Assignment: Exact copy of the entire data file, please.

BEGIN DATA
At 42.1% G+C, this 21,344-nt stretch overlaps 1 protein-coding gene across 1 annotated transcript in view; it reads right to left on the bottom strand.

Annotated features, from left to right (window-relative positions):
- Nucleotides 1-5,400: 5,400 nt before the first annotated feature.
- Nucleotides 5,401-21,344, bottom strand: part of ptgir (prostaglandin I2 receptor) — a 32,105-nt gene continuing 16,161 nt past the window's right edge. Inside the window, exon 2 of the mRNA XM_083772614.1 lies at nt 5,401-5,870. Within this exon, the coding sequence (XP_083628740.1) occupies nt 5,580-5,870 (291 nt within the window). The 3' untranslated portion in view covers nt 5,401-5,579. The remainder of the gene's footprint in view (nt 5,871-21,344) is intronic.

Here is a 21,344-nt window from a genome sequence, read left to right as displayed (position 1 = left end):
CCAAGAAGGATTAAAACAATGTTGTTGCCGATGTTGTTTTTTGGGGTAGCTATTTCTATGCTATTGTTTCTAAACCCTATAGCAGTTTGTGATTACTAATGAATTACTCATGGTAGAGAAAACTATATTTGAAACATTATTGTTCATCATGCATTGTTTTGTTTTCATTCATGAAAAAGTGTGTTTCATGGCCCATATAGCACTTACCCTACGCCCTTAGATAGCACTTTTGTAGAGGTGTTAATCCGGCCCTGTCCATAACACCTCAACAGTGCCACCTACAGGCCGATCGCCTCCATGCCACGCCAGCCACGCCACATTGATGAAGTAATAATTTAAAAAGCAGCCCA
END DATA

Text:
At 42.1% G+C, this 21,344-nt stretch overlaps 1 protein-coding gene across 1 annotated transcript in view; it reads right to left on the bottom strand.

Annotated features, from left to right (window-relative positions):
- Nucleotides 1-5,400: 5,400 nt before the first annotated feature.
- Nucleotides 5,401-21,344, bottom strand: part of ptgir (prostaglandin I2 receptor) — a 32,105-nt gene continuing 16,161 nt past the window's right edge. Inside the window, exon 2 of the mRNA XM_083772614.1 lies at nt 5,401-5,870. Within this exon, the coding sequence (XP_083628740.1) occupies nt 5,580-5,870 (291 nt within the window). The 3' untranslated portion in view covers nt 5,401-5,579. The remainder of the gene's footprint in view (nt 5,871-21,344) is intronic.

Here is a 21,344-nt window from a genome sequence, read left to right as displayed (position 1 = left end):
CCAAGAAGGATTAAAACAATGTTGTTGCCGATGTTGTTTTTTGGGGTAGCTATTTCTATGCTATTGTTTCTAAACCCTATAGCAGTTTGTGATTACTAATGAATTACTCATGGTAGAGAAAACTATATTTGAAACATTATTGTTCATCATGCATTGTTTTGTTTTCATTCATGAAAAAGTGTGTTTCATGGCCCATATAGCACTTACCCTACGCCCTTAGATAGCACTTTTGTAGAGGTGTTAATCCGGCCCTGTCCATAACACCTCAACAGTGCCACCTACAGGCCGATCGCCTCCATGCCACGCCAGCCACGCCACATTGATGAAGTAATAATTTAAAAAGCAGCCCA